T351 Fall 2013 Part 3

T351 Fall 2013  Unit III Project:  20th/21st–century Forum (pro/con) on contemporary music  (& paper)

New music — issues and problems for discussion & critique (pro & con)
 “In Mozart, Haydn, and Beethoven’s time, classical music was the popular music.  Today there is a separation between the Classical music and Pop music.”
“Most new musical ideas are not accepted until years after [they are] written down.”
“Band music instead of orchestra.”
“Form, technology, instruments (new).”
“Reason for writing and creating the piece.”
“Connecting to contemporary compositions.”
“Markings on compositions.”
“Amount of modern media vs. past media (internet, youtube, downloading. . .)
“The inaccessibility of music:  when did classical music become so inaccessible to the “common man/woman (sic)?”
“How does the artist’s image affect how we listen to their music?”
“How does technology affect how we perceive both popular and 20th/21st-century classical music? 
“Are we shaped by media as the bourgeois was affected by the monarchy?
“Who decides what’s popular and what isn’t?”
“Finding an audience for modern music / being able to expose the public to enough music so that they will find something they will like.”

 

Further questions for study & comparison:

1.     A.  Related to the essay by Robert Morgan or by Jonathan Kramer on analyzing recent contemporary music. Analyzing recent music involves a reorientation and rethinking of traditional analysis. Recent compositions suggest that each work may be based on a particular system or set of ideas uniquely its own. Compare two different works from the listening list from this perspective (intention, realization and perception, and context).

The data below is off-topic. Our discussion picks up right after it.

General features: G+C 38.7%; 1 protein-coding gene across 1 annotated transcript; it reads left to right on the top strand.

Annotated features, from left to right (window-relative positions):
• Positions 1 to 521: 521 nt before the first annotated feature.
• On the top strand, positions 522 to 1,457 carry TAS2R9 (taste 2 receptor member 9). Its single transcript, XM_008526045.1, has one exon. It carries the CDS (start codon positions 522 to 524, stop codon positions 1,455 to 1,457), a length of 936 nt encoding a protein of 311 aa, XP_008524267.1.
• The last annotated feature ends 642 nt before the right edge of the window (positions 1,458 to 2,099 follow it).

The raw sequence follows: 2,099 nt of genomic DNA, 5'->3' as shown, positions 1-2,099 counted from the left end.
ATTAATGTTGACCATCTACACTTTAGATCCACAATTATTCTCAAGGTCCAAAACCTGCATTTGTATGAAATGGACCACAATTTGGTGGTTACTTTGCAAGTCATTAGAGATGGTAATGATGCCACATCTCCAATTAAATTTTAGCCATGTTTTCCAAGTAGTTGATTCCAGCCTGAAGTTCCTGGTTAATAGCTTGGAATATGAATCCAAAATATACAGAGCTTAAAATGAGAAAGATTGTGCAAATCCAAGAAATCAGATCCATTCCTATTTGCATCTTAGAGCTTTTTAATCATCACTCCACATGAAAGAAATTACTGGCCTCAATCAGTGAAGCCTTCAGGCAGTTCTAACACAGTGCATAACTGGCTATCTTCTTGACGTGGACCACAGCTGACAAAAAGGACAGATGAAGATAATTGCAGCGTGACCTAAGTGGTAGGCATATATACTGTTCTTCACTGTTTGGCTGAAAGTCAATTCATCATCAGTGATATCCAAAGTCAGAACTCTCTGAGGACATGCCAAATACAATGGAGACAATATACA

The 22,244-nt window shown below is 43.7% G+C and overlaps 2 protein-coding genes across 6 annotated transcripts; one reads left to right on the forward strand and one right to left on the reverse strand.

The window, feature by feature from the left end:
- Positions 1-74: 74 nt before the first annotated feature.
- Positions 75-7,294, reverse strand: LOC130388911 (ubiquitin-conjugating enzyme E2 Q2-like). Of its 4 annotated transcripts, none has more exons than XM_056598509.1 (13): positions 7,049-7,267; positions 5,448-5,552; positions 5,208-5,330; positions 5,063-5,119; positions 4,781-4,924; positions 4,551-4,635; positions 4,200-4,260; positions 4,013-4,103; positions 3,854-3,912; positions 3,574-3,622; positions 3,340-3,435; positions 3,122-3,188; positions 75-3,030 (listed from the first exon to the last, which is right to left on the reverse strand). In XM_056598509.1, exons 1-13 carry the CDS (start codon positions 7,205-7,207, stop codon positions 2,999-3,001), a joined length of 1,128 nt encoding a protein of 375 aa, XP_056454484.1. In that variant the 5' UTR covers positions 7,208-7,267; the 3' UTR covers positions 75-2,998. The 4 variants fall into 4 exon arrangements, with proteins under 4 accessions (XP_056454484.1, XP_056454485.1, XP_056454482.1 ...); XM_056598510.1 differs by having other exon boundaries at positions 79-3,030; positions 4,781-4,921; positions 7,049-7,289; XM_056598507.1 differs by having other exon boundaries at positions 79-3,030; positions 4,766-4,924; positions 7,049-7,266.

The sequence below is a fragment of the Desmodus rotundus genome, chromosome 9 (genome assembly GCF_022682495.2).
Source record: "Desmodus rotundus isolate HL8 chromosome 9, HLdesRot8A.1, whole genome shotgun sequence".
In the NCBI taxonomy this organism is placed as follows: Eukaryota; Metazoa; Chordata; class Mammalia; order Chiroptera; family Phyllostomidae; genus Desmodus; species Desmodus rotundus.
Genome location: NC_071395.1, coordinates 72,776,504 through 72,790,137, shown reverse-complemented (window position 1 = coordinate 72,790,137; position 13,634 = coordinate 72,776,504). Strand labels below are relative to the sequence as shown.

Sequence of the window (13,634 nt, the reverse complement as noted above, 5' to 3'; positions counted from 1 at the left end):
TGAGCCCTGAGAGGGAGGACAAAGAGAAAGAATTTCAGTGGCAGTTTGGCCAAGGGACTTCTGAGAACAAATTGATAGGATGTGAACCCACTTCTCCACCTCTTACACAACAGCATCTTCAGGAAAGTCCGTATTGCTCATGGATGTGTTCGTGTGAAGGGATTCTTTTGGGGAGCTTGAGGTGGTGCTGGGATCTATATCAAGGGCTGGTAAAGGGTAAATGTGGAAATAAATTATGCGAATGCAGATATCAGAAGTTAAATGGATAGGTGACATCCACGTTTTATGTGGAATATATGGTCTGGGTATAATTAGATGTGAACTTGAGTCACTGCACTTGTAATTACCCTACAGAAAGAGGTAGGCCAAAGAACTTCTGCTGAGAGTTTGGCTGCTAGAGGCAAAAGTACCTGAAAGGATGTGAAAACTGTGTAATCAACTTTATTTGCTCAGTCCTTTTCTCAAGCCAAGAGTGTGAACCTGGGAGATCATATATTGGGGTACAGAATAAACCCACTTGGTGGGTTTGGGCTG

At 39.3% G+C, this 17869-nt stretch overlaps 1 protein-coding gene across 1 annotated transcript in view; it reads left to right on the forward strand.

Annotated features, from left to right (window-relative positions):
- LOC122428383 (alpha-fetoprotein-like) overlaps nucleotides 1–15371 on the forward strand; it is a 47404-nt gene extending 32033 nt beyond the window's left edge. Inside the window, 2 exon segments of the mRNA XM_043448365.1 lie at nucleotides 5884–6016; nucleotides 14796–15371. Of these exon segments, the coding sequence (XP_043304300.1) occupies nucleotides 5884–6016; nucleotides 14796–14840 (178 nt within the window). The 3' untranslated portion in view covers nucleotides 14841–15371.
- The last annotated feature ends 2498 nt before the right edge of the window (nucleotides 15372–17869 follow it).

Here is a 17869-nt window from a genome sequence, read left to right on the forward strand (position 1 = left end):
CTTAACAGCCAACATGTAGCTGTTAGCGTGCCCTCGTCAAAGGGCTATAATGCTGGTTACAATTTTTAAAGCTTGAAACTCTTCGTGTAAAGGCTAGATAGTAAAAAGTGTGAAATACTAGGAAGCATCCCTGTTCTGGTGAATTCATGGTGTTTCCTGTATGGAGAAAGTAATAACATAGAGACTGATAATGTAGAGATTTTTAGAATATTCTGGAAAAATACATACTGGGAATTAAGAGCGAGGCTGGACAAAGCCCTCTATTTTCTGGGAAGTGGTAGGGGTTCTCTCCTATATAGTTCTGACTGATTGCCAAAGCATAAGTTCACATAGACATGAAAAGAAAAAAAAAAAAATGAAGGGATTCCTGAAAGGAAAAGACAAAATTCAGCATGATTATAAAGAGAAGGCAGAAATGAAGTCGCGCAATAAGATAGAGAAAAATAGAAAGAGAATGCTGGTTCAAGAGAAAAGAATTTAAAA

B. What aspects indicate that a work is more post-modernist in its artistic aesthetic in contrast to aspects that would indicate a modernist aesthetic? Compare & contrast with reference to specific works encountered in this unit.

2.       Describe and contrast several ways in which composers (e.g., Varèse, Messiaen, Cage) forecast musical developments after WW II in their music. Give specific examples from pieces studied.

3.       Describe three stylistic aspects of Varèse's Ionisation (cite specific examples). What aspects might have anticipated the emergence of the electronic medium as a viable medium for musical composition.

4.       For Varèse, discuss a specific organizational, structural, or sonic aspect of the music and indicate one way in which the composer's conception or treatment is innovative.

5.       Define the following items and indicate how they might be applied to the Messiaen movements studied (mvts. 1 & 6): isorhythm, talea, color, non-retrogradable rhythm, added rhythm, modes of limited transposition, "abolition of time." Give specific examples of both pitch and rhythmic procedures in movement 1.

6.       Describe several methods in which sound masses might be musically achieved.   Also consider the implications of using either precisely specified notation or indeterminate notation. Cite compositions and composers which employ precise or indeterminate notation of sounds and sound masses (e.g., Ligeti, Varèse, in comparison to Berio (Sinfonia II & III), Crumb, etc.).

7 . Indeterminacy (the lack of knowledge about the outcome of an action) is a concept important for compositional developments after WW II. Give musical examples of indeterminacy (composer, work studied, aspect of indeterminacy) in the areas of composition, performance, and notation (pitch, time, form, and other aspects). In the case of, for example, Ligeti ), what elements are fixed by the composer and which elements are left to the performers? Distinguish clearly between improvised music and chance music. How do the approaches of Reich, Glass, Adams differ in their treatment of indeterminacy? Explain briefly.